Still Too Many Banks in Russia, Fitch Agency Says

Russian news agency Rosbalt quotes the Director of the Financial Institutions Analyst Department with Fitch Dmitry Vasilyev who stated that the number of banks in Russia remains too high even after the Central Bank’s recent cleanup. The number of banks was reduced from over 1,000 to approximately 600 within the last couple of years, Vasilyev said. He stated that the number of banks per million inhabitants in countries comparable to Russia in terms of GDP is lower than the Russian average. Consolidation of the Russian banking sector continues, but it hasn’t affected the smallest banks yet.

Earlier last week, Fitch blew the lid off the troubled financial condition of Bank Peresvet, a bank that has the Russian Orthodox Church as the single largest shareholder, and reduced its credit rating to “D”, designating a bank with weaknesses.

Rosinterbank Folds and Buries Data on 3000 Clients

Russian business daily Vedomosti reports that approximately 3,000 Rosinterbank’s clients with 5 billion rubles (USD 80.4 million) in deposits might not be able to get their money from the Russian Deposit Insurance Agency after the breakdown of their bank. These clients opened or topped their accounts after July 18, the date on which the Agency last collected the data on Rosinterbank’s deposits. Information on Rosinterbank’s deposits after that date is lost, as the bank pulled the plug on the system that monitored it before it folded. Therefore, the Russian Deposit Insurance Agency has information on 84,400 clients with 52.1 billion rubles (USD 837.75 million) in deposits, while the actual volume of deposits held in the bank at the time of its bankruptcy is probably closer to 57 billion rubles (USD 916.5 million). Former head of the bank Marina Krasnova tried to be helpful and delivered the bank’s internal data on clients from mid September, but the Agency has no intention to rely on the list coming from the bank that had previously deliberately disconnected the centralized data collection system. The Agency will review any documents presented by the bank’s clients who placed their deposits after July 18, but there are no guarantees that their claims will be met.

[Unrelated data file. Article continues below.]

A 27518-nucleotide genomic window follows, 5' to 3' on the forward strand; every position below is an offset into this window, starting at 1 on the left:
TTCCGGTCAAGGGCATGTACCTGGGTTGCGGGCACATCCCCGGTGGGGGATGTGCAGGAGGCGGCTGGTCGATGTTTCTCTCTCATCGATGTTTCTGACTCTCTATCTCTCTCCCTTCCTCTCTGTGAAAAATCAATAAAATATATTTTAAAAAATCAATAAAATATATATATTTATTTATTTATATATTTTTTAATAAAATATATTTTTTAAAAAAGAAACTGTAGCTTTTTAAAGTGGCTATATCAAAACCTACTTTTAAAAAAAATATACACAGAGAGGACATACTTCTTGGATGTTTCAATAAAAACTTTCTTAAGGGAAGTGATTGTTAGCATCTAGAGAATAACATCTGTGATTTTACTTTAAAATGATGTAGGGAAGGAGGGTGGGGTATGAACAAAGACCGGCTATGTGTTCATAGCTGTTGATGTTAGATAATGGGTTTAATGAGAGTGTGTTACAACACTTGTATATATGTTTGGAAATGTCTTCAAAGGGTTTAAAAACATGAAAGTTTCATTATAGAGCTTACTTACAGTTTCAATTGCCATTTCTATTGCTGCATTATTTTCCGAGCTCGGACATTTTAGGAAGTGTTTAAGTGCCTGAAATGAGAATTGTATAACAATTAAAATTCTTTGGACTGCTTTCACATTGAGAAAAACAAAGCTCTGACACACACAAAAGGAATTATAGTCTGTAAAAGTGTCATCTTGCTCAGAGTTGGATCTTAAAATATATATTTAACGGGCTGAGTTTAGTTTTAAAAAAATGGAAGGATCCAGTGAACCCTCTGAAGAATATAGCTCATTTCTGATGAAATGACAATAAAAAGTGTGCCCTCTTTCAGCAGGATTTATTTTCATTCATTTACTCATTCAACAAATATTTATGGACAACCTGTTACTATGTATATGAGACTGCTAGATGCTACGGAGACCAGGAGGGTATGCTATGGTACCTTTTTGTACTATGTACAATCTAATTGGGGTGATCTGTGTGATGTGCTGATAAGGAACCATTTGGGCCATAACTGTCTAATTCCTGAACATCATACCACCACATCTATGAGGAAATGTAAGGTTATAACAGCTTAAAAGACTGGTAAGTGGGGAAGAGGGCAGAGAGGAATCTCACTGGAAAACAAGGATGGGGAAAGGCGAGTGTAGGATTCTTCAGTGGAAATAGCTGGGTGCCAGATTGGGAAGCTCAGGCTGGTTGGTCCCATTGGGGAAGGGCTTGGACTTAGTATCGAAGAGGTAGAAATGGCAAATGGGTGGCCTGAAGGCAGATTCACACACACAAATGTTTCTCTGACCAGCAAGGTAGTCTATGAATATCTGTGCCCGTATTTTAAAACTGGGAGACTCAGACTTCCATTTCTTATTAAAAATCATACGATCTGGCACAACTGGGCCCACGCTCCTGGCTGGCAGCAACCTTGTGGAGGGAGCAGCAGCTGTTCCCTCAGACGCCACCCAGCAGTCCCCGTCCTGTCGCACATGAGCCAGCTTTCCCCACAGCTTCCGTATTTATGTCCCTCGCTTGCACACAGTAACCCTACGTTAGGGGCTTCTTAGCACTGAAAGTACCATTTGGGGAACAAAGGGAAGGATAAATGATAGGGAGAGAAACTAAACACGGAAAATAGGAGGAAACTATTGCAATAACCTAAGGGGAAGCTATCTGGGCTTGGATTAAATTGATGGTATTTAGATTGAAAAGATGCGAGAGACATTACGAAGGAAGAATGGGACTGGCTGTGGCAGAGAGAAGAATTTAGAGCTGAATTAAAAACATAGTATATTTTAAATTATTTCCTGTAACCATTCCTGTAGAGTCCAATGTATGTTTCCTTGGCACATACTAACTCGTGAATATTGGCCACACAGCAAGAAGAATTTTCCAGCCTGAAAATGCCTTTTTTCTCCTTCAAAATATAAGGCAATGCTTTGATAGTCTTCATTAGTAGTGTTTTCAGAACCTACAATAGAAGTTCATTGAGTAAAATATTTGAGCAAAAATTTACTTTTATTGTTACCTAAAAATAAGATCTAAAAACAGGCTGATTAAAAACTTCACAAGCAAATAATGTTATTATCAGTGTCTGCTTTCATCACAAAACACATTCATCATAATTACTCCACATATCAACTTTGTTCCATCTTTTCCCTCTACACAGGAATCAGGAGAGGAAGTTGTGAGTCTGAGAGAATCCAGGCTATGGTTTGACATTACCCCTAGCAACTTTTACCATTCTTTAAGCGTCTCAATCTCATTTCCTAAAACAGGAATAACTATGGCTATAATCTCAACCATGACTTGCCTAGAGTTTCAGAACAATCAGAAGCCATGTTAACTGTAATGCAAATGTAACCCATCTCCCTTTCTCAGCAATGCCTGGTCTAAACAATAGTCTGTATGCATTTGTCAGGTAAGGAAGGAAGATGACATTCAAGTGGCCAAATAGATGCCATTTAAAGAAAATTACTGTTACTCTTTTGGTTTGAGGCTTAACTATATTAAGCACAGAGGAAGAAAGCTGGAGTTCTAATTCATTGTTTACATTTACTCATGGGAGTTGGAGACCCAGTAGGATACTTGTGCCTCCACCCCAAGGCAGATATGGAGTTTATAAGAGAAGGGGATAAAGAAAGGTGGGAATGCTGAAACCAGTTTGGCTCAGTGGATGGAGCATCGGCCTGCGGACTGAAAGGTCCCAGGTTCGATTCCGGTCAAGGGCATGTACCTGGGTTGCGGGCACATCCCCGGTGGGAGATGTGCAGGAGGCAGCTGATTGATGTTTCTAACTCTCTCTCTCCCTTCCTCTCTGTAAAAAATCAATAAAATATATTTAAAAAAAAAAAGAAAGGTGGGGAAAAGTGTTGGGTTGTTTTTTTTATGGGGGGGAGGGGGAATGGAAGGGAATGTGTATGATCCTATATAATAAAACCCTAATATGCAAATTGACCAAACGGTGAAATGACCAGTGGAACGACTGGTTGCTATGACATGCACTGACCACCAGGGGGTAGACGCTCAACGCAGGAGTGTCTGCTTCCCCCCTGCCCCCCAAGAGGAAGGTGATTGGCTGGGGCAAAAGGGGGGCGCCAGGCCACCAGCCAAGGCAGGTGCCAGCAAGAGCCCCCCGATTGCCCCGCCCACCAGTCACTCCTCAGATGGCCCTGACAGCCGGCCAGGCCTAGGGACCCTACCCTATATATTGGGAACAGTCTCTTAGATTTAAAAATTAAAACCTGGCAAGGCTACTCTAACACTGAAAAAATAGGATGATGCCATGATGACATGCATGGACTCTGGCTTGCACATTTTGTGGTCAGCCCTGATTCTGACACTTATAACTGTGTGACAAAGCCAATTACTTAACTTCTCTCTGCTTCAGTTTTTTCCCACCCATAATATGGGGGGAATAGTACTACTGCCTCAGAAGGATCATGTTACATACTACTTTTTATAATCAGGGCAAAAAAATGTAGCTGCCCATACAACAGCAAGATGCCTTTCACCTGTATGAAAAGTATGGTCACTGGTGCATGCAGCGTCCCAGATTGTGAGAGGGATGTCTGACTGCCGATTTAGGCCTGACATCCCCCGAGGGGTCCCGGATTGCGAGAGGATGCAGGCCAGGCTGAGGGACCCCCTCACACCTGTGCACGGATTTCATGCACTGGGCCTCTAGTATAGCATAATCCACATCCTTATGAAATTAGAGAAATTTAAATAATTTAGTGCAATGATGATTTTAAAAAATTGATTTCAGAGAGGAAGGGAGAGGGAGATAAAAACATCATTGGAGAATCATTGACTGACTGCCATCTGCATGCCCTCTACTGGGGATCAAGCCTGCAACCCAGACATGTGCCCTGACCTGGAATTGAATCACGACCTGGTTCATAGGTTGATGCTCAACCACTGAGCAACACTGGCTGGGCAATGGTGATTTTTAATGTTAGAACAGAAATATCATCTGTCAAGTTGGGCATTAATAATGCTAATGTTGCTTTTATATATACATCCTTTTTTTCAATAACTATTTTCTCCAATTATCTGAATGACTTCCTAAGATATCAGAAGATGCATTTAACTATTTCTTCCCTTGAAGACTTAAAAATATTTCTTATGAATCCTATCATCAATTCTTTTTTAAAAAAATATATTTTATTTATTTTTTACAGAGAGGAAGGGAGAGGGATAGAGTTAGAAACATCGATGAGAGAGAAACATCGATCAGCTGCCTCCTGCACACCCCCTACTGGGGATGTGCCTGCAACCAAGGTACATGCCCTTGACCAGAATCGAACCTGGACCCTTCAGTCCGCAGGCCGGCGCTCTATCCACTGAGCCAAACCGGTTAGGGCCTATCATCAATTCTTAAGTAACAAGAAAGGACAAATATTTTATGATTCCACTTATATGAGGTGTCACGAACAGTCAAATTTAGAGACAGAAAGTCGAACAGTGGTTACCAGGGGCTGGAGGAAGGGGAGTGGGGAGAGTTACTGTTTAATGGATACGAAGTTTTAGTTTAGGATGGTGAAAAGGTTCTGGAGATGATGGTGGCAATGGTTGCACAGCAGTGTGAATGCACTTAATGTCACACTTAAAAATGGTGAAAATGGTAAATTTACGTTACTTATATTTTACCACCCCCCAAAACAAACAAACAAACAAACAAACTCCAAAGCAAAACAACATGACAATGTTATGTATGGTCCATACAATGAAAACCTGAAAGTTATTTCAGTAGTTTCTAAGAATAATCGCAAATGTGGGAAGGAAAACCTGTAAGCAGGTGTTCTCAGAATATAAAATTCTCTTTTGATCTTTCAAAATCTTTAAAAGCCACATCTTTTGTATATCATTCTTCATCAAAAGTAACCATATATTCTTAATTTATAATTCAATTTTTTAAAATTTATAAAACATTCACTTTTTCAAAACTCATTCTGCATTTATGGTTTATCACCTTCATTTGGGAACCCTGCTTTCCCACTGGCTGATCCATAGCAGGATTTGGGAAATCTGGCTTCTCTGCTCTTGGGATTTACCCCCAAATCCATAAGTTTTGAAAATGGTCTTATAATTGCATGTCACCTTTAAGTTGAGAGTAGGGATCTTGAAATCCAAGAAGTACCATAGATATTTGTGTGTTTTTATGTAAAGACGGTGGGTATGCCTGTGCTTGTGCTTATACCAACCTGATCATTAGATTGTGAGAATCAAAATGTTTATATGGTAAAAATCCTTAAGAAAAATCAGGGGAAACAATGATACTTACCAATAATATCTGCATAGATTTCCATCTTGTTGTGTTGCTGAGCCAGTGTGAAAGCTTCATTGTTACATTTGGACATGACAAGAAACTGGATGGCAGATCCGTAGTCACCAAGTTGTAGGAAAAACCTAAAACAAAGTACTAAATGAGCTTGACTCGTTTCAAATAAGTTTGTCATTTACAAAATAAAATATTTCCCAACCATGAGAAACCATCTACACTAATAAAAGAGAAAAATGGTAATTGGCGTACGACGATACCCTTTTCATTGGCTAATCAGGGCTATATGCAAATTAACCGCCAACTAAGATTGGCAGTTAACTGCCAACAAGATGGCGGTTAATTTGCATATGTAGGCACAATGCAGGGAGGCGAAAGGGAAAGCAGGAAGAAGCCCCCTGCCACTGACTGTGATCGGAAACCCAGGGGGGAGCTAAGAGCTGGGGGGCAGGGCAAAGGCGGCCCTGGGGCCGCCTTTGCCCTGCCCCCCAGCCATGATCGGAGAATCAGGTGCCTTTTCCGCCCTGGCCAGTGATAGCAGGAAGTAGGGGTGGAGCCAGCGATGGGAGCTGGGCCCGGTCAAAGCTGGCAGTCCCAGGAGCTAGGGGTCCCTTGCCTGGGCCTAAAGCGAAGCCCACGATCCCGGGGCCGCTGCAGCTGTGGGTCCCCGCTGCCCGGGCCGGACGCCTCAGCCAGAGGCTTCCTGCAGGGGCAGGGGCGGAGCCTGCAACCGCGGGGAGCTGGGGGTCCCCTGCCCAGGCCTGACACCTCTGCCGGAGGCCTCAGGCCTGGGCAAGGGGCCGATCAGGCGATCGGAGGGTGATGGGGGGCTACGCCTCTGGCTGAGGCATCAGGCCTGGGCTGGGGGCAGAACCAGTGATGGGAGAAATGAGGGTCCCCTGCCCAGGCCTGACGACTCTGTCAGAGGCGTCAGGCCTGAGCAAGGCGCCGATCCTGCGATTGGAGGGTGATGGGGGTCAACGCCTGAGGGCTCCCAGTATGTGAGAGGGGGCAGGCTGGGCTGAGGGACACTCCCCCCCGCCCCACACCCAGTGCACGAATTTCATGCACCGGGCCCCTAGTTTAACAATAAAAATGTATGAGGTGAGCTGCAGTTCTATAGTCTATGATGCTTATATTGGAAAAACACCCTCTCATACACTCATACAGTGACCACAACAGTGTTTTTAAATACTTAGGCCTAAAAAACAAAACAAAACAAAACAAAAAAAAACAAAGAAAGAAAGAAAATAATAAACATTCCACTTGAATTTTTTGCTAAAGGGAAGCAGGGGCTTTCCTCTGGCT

Rosinterbank was one of the fastest growing banks in the country, jumping from 938th to 61st position on the list of banks ranked by assets within six years, from 2010 to 2016. Its aggressive lending policies eventually prompted the Russian Central Bank to introduce mandatory supervision and place limits on attracting private deposits. However, the bank seems to have continued to attract private deposits and engaged in shadow accounting. This practice is nothing exceptional in Russia – for example, one of the smaller banks, Arksbank, had 4 billion rubles of deposits on its official balance sheet and ten times as much on its “unofficial” balance.

Russia Adds Salt to the Sanctions List

…but not just to hurt the biggest exporter of salt to Russia that happens to be Ukraine. 
Business daily Vedomosti reports that the Russian Government added salt to the list of banned imports, a countermeasure to the western sanctions introduced after Russia annexed Crimea in March 2014. Salt suppliers from the Ukraine, United States, European Union, Canada, Australia, Norway and some other countries can no longer export to the Russian Federation. The ban would seem like just another jab in Russia’s continuing exchange with the West if there wasn’t for a peculiar coincidence: at the end of July 2016, Russian General Prosecutor’s son Artem Chayka became the owner of the second largest Russian salt producer, Tiretsky Salt Plant.  
Russian Consumer Protection Service already banned salt imports to Russia from Ukrainian “Artemsol” in 2015 for alleged noncompliance with quality requirements. As a result, Tiretsky Salt Plant’s sales jumped by 42% to 1.3 billion rubles (USD 20 million).  
Russian Government’s Analytical Center warned that the food embargo has a negative effect on the competition in the market, leads to price increases and lower food quality. 

Two Large Insurers Quitting the Russian Health Insurance Market

Slon.ru reports that Uralsib and Alliance, two major insurance companies, are looking to sell their health insurance businesses.  Slon.ru cites Russian business daily Vedomosti and its three sources from the companies’ top management.

Allianz spent the last three months collecting bids for its Rosno-MS subsidiary. The value of Allianz’s health insurance business is estimated at between 2-3 billion rubles (USD 31-46 million). Prior to spinning off its health insurance, Allianz started to wind down its retail insurance business. Allianz is the second largest insurance company in Russia, with more than 17 million clients.